• one hidden layer with SI sigmoid neurons with biases b1 which are associated with each neuron;

• one layer with SL output neurons activated by a linear function with biases b2, which are associated to each neuron.

By using a sufficient number of neurons (SI) in the hidden layer of a two-layer network it is possible to approximate any function with a finite number of discontinuities within an accuracy that is arbitrarily specified [24,25]. This structure is shown in Figure 4 and it can be used as a universal approximator of functions. The representation of the system dynamics was characterized through the use of the set of input and output of the process (u and y), backward in time, placed in the ANN´s input, as mentioned previously [13,14] and shown in Figure 5, which also illustrates the internal structure of the adopted ANN (an intermediate layer and an output layer). In this figure is a sampling of the input signal at time n, is the sampling of the output signal at time n, d is the delay (dead time) of the system output, relating to the input u and q is the forward shift operator. The scheme shown in Figure 4 (general approximator of functions) is used, therefore this ANN is able in principle to approximate any function with a finite number of discontinuities using a sufficient number of neurons in the hidden layer.

The chosen orders for u and y in Figure 5 are the same as those adopted in the work of Magalhaes [1] that presents an extensive discussion about the dynamic behavior expected for the acoustic problem studied. Thus, considering that the X, Y and Z coordinates of any point in a room are also inputs to the net work (in this case static and therefore of zero order), we can conclude that the dynamic ANN to be configured to estimate the acoustic pressure in an arbitrary spatial position has eight entries. For the time delay the same procedure of Magalhaes [1] is adopted, where d is calculated on a theoretical basis, using sound velocity (v) and longitudenal distance (Y) between primary source and the grid measurement point.

   

         (a)                                                         (b)                                      (c)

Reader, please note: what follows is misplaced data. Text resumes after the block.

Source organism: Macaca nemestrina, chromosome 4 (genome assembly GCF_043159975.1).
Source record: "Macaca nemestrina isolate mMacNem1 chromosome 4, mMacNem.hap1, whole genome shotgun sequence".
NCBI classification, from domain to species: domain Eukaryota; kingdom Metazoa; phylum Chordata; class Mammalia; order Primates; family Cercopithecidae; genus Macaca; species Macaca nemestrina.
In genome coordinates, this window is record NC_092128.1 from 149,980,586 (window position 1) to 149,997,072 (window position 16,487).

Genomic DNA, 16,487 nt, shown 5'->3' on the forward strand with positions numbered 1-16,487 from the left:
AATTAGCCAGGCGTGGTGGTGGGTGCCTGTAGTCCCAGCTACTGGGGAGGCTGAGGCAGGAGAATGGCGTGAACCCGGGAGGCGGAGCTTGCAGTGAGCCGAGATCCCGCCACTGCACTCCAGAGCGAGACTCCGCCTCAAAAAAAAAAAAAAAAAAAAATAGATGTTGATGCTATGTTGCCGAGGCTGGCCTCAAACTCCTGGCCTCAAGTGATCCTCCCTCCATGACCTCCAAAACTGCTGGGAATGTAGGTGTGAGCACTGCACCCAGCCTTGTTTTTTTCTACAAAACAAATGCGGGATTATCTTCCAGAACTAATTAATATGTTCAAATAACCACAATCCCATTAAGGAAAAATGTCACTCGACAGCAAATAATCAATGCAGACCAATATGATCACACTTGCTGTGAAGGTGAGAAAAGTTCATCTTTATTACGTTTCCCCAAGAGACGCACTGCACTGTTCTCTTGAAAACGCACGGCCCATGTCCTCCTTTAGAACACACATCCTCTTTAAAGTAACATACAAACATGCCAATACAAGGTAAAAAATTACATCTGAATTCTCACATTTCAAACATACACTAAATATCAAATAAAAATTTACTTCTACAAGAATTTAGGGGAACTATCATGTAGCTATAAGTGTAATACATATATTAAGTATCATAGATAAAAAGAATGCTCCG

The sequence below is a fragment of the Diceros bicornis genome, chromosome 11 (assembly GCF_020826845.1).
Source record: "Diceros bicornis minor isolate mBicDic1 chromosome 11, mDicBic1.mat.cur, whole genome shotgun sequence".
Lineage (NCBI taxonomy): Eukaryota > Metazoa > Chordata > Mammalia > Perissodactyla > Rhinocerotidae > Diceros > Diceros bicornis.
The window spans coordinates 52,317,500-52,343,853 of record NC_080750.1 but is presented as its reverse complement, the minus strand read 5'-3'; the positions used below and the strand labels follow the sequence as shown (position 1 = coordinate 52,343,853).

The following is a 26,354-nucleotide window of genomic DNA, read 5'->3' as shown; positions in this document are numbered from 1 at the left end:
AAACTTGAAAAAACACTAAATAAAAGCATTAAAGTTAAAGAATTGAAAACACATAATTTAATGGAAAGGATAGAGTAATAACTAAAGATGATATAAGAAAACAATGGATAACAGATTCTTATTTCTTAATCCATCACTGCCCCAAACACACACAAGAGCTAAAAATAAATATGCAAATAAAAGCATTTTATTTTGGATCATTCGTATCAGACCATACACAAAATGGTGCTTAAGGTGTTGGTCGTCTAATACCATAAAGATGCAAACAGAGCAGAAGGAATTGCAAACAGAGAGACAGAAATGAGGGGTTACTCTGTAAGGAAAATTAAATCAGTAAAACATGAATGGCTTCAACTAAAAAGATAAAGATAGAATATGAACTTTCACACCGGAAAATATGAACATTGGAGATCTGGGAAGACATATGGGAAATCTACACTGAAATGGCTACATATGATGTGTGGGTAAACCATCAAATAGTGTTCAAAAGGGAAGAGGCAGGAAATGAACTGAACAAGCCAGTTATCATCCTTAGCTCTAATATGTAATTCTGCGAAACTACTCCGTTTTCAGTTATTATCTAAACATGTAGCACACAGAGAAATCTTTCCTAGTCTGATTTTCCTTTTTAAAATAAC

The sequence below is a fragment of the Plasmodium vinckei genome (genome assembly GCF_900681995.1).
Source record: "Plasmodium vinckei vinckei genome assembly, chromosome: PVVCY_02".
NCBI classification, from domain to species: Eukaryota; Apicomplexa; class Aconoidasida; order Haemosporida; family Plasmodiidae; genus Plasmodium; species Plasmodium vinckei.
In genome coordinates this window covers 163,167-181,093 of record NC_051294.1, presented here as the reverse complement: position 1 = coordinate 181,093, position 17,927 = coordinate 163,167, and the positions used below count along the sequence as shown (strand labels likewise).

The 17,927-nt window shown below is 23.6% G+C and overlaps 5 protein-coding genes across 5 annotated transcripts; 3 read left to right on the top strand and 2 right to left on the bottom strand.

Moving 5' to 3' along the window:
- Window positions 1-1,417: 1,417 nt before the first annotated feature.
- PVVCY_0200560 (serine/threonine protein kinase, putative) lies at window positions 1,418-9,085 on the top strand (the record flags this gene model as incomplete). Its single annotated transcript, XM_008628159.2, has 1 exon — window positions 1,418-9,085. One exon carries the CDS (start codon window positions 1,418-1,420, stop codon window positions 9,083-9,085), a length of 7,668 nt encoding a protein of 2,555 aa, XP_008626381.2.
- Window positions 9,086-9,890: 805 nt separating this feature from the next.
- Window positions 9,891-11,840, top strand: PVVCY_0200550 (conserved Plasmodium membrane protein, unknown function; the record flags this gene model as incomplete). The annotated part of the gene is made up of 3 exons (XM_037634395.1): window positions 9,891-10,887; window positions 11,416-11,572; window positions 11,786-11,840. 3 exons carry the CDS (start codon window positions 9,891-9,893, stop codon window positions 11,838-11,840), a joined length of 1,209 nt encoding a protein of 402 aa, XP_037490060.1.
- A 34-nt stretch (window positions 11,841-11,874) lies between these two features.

Figure 3. Neural network with a single layer (a), its processing unit (b) and its diagram (c).

Figure 4. Structure of a network with one hidden layer with sigmoid function and an output layer with linear function (function universal approximator).

Magalhaes [1] presented the development of the machine room transfer function (Machine-Room Transfer Function—MRTF), which simulates the acoustic transmission between the primary source and a receiver in a room, including the spatial distribution of 350 MRTFs (Machine-Room Transfer functions) and a total of 1750 parameters. In order to reduce the number of parameters of the models used to describe the spatial behavior of the acoustic system, an interpolation process on a subset of the identified models was applied. This procedure resulted in a model with 135 parameters, a significant reduction (about 93%) in the total number of parameters, maintaining a good description of the dominant dynamic of the system, with no degradation in the output signal. The output signal was considered degraded when the Average Euclidean norm [26] of the errors of the estimated output model was greater than 80% of the Euclidean norm of the output signal (Table 1). This reduction

 

                                   (a)                                                              (b)

Figure 5. ANN structure (long-range prediction) (a) and details of the internal structure adopted (b).

Table 1. Comparison of the Euclidean norm of the errors.

allows future implementation of this model structure in control systems in real-time.

For the purpose of comparing the present structure with that obtained in the work of Magalhaes [1], the maximum number of parameters for the current network was established to be less than 135, the number of parameters adopted by Magalhães and coworkers. This assumption is supposed to produce no hammering in the quality obtained for the proposed model, nor in the comparison outcome with the previous model. The total number of parameters in an ANN (Figure 4) with one hidden layer (intermediate) and one neuron in the output layer is given by:

(1)

where R is the number of network inputs and SI is the number of neurons of the hidden layer. In this work, was adopted in order to keep the resulting number of parameters less than 135, as stated earlier. With the input layer defined according to the Figure 5 and using Equation (1), the number of neurons in hidden layer was equal to 8.